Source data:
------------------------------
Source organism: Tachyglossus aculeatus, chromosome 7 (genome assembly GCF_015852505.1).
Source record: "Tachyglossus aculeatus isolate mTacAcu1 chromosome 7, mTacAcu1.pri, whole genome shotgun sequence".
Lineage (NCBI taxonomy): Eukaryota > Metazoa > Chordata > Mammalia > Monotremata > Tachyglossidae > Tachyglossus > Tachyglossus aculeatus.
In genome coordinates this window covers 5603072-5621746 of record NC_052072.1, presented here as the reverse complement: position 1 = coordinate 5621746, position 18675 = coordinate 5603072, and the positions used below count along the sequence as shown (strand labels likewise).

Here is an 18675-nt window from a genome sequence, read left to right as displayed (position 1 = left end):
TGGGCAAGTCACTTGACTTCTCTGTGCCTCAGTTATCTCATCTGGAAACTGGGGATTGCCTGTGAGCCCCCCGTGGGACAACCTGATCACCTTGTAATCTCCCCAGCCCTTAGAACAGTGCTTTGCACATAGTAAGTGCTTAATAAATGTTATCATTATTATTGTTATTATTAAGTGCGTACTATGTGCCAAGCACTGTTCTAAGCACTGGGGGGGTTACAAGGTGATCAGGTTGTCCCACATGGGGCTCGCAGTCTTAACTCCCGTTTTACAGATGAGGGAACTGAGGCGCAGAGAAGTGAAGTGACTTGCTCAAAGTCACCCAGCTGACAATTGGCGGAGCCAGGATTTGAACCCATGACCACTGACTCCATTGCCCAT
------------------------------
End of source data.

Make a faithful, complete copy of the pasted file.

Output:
Source organism: Tachyglossus aculeatus, chromosome 7 (genome assembly GCF_015852505.1).
Source record: "Tachyglossus aculeatus isolate mTacAcu1 chromosome 7, mTacAcu1.pri, whole genome shotgun sequence".
Lineage (NCBI taxonomy): Eukaryota > Metazoa > Chordata > Mammalia > Monotremata > Tachyglossidae > Tachyglossus > Tachyglossus aculeatus.
In genome coordinates this window covers 5603072-5621746 of record NC_052072.1, presented here as the reverse complement: position 1 = coordinate 5621746, position 18675 = coordinate 5603072, and the positions used below count along the sequence as shown (strand labels likewise).

Here is an 18675-nt window from a genome sequence, read left to right as displayed (position 1 = left end):
TGGGCAAGTCACTTGACTTCTCTGTGCCTCAGTTATCTCATCTGGAAACTGGGGATTGCCTGTGAGCCCCCCGTGGGACAACCTGATCACCTTGTAATCTCCCCAGCCCTTAGAACAGTGCTTTGCACATAGTAAGTGCTTAATAAATGTTATCATTATTATTGTTATTATTAAGTGCGTACTATGTGCCAAGCACTGTTCTAAGCACTGGGGGGGTTACAAGGTGATCAGGTTGTCCCACATGGGGCTCGCAGTCTTAACTCCCGTTTTACAGATGAGGGAACTGAGGCGCAGAGAAGTGAAGTGACTTGCTCAAAGTCACCCAGCTGACAATTGGCGGAGCCAGGATTTGAACCCATGACCACTGACTCCATTGCCCAT